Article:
Red Riding Hood
woman gave her daughter a freshly baked loaf of bread and some
milk, and told her to take them to her grandmother. The little
girl set set off, but at the crossroads she met the werewolf,
who asked her where she was going.
"I am taking a hot loaf and a bottle
of milk to my grandmother."
"What road are you taking," asked the werewolf, "the Needles Road
or the Pins Road?"
"The Needles Road," said the little girl.
"Well, I shall take the Pins Road."
While the little girl enjoyed herself picking up needles,
the werewolf reached her grandmother's house. He killed her,
and put some of her flesh in the pantry and a bottle of her
blood on the shelf.
The little girl reached the house and knocked. The werewolf
told her to push the door, which was only held shut with a
"Hello, Grandmother;I'm bringing
you a hot loaf and a bottle of milk."
"Put them in the pantry. You eat the meat that's there and drink a bottle
of wine that is on the shelf."
While she ate, a little cat said:"A
slut is she who eats the flesh and drinks the blood of her
"Undress, my child," said the werewolf, "and
come and sleep beside me."
"Where should I put my apron?"
"Throw it in the fire, my child;you don't need it anymore."
And as the little girl took of each
article of clothing, the bodice, the dress, the skirt, and
the hose, she asked where she should put them, and the werewolf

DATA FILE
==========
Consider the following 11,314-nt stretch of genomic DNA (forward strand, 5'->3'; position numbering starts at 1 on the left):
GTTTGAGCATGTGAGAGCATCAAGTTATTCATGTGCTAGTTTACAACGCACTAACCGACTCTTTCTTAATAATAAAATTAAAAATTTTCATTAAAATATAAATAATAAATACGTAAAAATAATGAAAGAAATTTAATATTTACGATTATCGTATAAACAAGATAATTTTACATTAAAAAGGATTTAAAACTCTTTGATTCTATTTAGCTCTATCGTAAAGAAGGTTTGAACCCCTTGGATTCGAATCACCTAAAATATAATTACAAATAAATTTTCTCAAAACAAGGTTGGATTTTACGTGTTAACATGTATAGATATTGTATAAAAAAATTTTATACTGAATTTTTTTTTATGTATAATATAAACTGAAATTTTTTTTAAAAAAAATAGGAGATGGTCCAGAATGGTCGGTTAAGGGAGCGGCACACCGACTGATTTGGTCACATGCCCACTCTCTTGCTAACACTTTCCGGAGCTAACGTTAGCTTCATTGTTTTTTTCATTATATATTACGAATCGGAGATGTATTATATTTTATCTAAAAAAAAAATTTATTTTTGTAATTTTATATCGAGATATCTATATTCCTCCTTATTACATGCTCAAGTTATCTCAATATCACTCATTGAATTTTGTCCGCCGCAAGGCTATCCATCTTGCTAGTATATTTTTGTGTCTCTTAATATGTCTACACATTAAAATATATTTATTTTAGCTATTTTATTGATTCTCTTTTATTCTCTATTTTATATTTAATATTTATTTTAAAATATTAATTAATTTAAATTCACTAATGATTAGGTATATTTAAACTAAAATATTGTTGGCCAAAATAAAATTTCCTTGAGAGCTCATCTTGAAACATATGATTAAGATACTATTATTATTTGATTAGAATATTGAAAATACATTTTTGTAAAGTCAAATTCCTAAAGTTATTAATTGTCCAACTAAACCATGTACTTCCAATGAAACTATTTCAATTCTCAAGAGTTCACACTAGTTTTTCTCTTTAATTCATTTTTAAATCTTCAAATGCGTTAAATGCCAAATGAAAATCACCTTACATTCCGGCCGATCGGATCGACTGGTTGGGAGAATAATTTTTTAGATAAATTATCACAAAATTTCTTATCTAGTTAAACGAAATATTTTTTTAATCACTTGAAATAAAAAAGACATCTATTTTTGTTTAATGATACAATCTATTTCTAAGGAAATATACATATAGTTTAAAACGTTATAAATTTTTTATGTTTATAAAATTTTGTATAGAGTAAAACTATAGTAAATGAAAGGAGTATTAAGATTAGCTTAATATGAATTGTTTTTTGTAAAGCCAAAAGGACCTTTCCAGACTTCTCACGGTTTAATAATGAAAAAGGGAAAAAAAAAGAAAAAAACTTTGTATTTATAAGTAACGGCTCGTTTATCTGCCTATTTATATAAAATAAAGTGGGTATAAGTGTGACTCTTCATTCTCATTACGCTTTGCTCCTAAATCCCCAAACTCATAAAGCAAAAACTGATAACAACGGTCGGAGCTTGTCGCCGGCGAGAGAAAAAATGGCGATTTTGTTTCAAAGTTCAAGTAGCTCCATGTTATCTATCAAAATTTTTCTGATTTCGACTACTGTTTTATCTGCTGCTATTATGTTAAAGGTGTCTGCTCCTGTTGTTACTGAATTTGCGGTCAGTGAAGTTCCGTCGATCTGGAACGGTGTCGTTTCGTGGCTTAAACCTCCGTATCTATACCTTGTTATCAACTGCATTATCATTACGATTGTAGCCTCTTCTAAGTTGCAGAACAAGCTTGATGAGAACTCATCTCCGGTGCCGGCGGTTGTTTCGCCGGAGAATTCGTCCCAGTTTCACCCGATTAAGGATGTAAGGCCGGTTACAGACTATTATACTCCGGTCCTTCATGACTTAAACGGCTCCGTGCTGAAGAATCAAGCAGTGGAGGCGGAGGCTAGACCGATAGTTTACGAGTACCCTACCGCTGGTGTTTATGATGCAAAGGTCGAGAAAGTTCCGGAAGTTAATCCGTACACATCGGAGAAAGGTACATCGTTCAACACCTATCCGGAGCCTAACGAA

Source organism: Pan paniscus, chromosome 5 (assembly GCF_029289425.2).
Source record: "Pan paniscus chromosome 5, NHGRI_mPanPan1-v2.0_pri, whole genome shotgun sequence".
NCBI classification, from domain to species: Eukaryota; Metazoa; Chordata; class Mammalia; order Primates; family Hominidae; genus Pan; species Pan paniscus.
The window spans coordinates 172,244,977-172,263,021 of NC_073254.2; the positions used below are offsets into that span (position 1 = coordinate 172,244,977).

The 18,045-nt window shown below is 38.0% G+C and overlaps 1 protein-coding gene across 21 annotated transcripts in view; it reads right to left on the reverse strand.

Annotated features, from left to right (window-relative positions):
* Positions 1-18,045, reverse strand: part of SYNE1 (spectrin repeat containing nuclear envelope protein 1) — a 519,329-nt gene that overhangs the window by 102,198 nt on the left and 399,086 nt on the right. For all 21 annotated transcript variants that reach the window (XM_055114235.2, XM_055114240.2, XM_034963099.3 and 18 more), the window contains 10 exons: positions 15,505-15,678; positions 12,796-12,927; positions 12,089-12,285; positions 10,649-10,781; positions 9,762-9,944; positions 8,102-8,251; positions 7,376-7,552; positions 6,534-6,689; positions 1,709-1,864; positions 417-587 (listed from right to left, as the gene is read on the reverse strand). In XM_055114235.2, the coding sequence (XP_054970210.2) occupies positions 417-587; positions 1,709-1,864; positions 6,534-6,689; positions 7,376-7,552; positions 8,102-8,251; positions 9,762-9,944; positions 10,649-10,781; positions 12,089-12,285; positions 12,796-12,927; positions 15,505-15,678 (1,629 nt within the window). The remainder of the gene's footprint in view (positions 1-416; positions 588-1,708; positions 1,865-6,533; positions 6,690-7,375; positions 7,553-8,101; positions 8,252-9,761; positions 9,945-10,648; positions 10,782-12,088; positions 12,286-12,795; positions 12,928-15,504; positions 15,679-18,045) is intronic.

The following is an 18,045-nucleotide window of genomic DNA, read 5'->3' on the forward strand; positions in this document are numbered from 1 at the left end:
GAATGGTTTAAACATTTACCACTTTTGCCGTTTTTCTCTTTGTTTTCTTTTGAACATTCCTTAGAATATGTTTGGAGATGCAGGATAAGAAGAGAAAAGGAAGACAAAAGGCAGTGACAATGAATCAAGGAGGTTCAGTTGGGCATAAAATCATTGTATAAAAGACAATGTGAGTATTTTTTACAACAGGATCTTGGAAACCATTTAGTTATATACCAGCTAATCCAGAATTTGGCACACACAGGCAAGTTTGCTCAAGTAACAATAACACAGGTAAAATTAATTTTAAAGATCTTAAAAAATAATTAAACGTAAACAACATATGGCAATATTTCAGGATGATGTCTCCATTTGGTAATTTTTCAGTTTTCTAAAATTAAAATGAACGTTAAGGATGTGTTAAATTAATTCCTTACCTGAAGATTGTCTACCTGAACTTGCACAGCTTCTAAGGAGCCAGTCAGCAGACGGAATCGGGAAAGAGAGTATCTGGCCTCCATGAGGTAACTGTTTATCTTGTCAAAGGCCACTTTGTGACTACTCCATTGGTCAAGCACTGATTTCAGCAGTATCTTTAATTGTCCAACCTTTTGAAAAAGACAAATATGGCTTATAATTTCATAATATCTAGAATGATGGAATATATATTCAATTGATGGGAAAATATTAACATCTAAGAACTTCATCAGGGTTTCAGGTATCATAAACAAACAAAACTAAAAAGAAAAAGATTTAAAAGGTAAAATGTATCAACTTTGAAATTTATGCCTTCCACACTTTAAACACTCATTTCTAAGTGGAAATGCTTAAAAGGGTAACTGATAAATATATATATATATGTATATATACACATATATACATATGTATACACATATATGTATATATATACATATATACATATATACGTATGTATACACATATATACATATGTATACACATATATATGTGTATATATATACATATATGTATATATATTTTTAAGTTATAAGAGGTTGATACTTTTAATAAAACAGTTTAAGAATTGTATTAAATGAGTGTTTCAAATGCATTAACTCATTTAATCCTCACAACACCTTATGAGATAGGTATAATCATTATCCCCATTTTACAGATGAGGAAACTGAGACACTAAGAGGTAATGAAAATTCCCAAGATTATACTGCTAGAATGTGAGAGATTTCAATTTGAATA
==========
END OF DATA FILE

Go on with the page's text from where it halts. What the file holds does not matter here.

gave her the same answer:"Throw
it in the fire, my child;you will need it no more."
"Oh, Grandmother, how hairy you
"It's to keep me warmer, my child."
"Oh, Grandmother, those long nails you have!"
"It's to scratch me better, my child."
"Oh, grandmother, those big shoulders that you have!"
"All the better to carry kindling from the woods, my child."
"Oh, Grandmother, those big ears that you have!"
'All the better to hear you with, my child."
"Oh, Grandmother, what a big mouth you have!"
"All the better to eat you with, my child!"
"Oh, Grandmother, I need to go outside and relieve myself."
"Do it in bed, my child."
"No, Grandmother, I want to go outside."
"All right, but don't stay to long."
The werewolf tied a woolen thread to her foot and let her
go out. When the little girl was outside she tied the end of
the string to a plum tree in the yard. The werewolf became
impatient and called out:
"Are you making cables?"
When no answer came, he jumped out of the bed and saw that
the little girl had escaped. He chased after her, but she got
back safely inside her house just as he arrived.
by Louis and Francois Briffault, at Montigny-aux-Amognes, Nièvre,
about 1885. Published by A. Millien, Mèlusine 3 (1886-7),